Conceptual model of the California Current social–ecological system. The model represents the complex and inextricable connections between natural components (left) and human components (center and right). Human activities are placed at the center to emphasize their broad extent and because they are where management actions are directly implemented in order to achieve objectives elsewhere in the system. Alternative text: A variety of symbols and text are superimposed over a simplified map of the West Coast of North America and adjacent waters, to represent the region encompassing the California Current ecosystem. The centrally located sphere contains “Human Activities” and includes symbols of a commercial fishing vessel, scuba diver, kayaker, microscope, and farm tractor. To the upper right is “Human Wellbeing”; the middle right represents “Local Social Systems”; the bottom right symbol represents “Social Drivers”. The top left represents elements of “Ecological Integrity”; the middle left symbol represents “Habitat”; and the bottom left symbol represents “Climate and Ocean Drivers”.
The California Current is a region of the Pacific Ocean stretching along the entire U.S. West Coast, from Canada to Mexico. The California Current Ecosystem covers nearly 1,800 miles and includes thousands of plant and animal species, from microscopic plankton to killer whales, from single-celled algae to the human communities that live beside and depend on it for their economic stability. The California Current Integrated Ecosystem Assessment is a large-scale, long-term research effort led by NOAA scientists up and down the U.S. West Coast. The CCIEA's 2017 report, recently published as a NOAA Technical Memorandum, finds the California Current in a state of transition. Ocean temperatures throughout the region were abnormally high from 2013–16. In 2016–17, they began returning to a level more in keeping with long-term averages.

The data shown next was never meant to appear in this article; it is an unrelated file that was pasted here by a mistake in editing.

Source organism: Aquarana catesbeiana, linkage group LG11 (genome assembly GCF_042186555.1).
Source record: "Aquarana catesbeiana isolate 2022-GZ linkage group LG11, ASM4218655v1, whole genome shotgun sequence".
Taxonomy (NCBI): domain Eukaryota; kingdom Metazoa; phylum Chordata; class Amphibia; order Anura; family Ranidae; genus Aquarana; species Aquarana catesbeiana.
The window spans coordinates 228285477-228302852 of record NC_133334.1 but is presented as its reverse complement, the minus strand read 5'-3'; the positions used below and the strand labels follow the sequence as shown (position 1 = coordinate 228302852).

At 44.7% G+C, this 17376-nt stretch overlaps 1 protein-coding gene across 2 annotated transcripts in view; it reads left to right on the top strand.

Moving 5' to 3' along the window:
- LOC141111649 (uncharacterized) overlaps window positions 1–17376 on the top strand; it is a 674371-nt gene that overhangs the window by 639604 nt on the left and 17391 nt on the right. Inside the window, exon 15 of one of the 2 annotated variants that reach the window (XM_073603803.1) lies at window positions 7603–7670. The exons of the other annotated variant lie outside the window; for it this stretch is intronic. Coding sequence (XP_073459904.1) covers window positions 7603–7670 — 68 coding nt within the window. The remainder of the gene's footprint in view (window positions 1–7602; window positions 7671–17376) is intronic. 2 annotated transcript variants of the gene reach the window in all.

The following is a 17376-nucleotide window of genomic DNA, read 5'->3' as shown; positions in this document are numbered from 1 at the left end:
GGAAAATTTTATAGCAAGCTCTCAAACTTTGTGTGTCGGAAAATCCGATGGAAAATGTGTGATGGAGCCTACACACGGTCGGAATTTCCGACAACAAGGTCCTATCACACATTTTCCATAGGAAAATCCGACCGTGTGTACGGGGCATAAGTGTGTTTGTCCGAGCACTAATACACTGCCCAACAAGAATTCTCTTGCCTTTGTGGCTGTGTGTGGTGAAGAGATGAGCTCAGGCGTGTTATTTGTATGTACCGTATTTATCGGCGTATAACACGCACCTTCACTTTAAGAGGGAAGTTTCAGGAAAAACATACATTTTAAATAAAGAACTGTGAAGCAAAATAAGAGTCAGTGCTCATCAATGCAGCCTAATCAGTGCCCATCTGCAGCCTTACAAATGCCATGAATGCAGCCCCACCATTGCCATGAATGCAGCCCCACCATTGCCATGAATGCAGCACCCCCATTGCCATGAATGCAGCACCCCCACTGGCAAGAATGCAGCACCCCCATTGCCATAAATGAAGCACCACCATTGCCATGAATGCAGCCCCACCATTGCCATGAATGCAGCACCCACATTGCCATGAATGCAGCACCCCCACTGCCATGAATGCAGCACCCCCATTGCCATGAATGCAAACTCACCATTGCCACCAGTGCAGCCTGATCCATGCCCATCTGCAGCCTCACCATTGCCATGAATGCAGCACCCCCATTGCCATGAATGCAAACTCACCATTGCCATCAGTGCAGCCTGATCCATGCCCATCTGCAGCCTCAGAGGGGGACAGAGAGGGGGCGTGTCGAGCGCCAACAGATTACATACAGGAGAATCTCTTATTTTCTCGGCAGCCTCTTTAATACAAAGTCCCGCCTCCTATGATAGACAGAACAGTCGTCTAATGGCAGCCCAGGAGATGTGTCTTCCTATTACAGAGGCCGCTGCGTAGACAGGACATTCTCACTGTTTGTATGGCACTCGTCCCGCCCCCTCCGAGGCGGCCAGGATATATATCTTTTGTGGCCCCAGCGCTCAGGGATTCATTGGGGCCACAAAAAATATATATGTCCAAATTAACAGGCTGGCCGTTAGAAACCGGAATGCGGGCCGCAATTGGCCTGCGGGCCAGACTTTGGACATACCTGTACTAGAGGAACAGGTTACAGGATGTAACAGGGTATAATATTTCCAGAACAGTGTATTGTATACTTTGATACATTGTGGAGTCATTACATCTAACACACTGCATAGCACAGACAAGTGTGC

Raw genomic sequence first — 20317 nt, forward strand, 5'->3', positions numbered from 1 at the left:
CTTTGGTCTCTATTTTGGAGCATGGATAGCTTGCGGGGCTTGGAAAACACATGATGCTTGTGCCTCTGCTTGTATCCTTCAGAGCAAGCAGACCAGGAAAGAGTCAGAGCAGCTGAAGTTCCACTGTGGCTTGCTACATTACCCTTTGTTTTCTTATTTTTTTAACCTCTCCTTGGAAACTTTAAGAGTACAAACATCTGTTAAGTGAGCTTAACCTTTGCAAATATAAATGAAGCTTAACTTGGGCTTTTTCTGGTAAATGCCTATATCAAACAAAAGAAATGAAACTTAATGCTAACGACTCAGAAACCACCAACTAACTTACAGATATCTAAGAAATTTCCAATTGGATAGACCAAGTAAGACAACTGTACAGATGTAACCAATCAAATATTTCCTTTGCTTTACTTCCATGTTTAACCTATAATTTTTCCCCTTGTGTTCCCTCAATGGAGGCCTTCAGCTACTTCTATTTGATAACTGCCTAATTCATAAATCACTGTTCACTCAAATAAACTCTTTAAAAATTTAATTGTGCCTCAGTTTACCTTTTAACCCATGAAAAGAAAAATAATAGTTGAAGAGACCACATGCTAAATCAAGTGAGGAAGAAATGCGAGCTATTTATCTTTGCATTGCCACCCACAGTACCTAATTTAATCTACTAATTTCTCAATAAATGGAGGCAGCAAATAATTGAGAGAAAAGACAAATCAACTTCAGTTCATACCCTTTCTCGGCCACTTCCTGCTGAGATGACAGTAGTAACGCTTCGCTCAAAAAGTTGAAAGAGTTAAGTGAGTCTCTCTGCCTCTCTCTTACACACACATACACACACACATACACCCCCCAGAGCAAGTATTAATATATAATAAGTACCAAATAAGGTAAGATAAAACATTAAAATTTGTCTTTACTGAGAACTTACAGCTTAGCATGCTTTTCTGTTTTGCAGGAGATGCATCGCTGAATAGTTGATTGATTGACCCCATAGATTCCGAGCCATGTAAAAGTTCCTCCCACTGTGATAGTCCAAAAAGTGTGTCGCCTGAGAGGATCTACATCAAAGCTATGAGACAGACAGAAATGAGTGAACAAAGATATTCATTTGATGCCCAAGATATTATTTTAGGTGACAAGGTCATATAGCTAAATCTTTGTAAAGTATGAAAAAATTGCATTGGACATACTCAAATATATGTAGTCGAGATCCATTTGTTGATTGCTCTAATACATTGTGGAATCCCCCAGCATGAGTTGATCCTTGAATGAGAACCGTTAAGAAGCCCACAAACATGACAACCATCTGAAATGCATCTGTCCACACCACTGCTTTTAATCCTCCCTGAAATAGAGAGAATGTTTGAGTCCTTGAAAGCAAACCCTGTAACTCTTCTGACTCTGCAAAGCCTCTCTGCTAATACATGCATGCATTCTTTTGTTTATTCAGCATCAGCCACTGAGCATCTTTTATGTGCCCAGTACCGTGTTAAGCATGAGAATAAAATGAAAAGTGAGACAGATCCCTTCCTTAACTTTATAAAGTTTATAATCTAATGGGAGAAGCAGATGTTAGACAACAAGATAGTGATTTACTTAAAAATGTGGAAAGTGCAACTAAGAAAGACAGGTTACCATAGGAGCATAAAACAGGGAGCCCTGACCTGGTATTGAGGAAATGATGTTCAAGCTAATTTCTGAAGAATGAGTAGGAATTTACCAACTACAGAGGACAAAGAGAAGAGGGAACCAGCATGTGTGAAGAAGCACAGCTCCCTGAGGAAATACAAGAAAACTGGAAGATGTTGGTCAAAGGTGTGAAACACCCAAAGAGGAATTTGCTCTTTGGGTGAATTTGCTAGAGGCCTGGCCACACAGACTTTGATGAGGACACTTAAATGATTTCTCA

In some cases, the effects of those high temperatures on the species that live in the California Current have yet to be seen. It can take many years before an animal reaches maturity and begins to reproduce, and interactions among different species can raise or lower their responses to climate, so there is almost always a lag time between a significant event (like the warm-water blob of 2014–15) and its effect on the CCE.
The CCIEA team will continue to monitor the region, tracking these and other trends and working with management agencies to develop new and improved data. Ultimately, these will be integrated into new management tools that will help forecast returns, minimize bycatch of protected species, and/or anticipate disruptions that could affect coastal communities. The team will report its findings annually on both the CCIEA web pageand in NOAA Technical Memorandums.